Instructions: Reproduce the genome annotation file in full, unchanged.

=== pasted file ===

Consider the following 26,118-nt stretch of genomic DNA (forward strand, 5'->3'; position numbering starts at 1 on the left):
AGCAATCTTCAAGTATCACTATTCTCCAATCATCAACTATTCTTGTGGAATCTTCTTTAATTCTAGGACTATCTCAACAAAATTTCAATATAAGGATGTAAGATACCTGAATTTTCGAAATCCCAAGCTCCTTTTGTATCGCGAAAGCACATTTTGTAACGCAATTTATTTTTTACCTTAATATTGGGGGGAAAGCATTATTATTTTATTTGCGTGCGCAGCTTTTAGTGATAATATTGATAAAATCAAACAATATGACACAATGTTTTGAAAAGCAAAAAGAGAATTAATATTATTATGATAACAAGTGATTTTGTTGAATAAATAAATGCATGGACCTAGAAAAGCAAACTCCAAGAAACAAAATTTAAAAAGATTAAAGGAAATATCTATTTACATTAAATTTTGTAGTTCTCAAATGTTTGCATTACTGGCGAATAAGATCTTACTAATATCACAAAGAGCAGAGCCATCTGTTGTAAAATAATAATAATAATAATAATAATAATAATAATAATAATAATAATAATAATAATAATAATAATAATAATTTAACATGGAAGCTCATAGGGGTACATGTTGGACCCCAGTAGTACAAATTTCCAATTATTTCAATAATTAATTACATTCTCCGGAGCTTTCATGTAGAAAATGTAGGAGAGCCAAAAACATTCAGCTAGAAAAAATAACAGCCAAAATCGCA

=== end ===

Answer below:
Consider the following 26,118-nt stretch of genomic DNA (forward strand, 5'->3'; position numbering starts at 1 on the left):
AGCAATCTTCAAGTATCACTATTCTCCAATCATCAACTATTCTTGTGGAATCTTCTTTAATTCTAGGACTATCTCAACAAAATTTCAATATAAGGATGTAAGATACCTGAATTTTCGAAATCCCAAGCTCCTTTTGTATCGCGAAAGCACATTTTGTAACGCAATTTATTTTTTACCTTAATATTGGGGGGAAAGCATTATTATTTTATTTGCGTGCGCAGCTTTTAGTGATAATATTGATAAAATCAAACAATATGACACAATGTTTTGAAAAGCAAAAAGAGAATTAATATTATTATGATAACAAGTGATTTTGTTGAATAAATAAATGCATGGACCTAGAAAAGCAAACTCCAAGAAACAAAATTTAAAAAGATTAAAGGAAATATCTATTTACATTAAATTTTGTAGTTCTCAAATGTTTGCATTACTGGCGAATAAGATCTTACTAATATCACAAAGAGCAGAGCCATCTGTTGTAAAATAATAATAATAATAATAATAATAATAATAATAATAATAATAATAATAATAATAATAATAATAATAATTTAACATGGAAGCTCATAGGGGTACATGTTGGACCCCAGTAGTACAAATTTCCAATTATTTCAATAATTAATTACATTCTCCGGAGCTTTCATGTAGAAAATGTAGGAGAGCCAAAAACATTCAGCTAGAAAAAATAACAGCCAAAATCGCA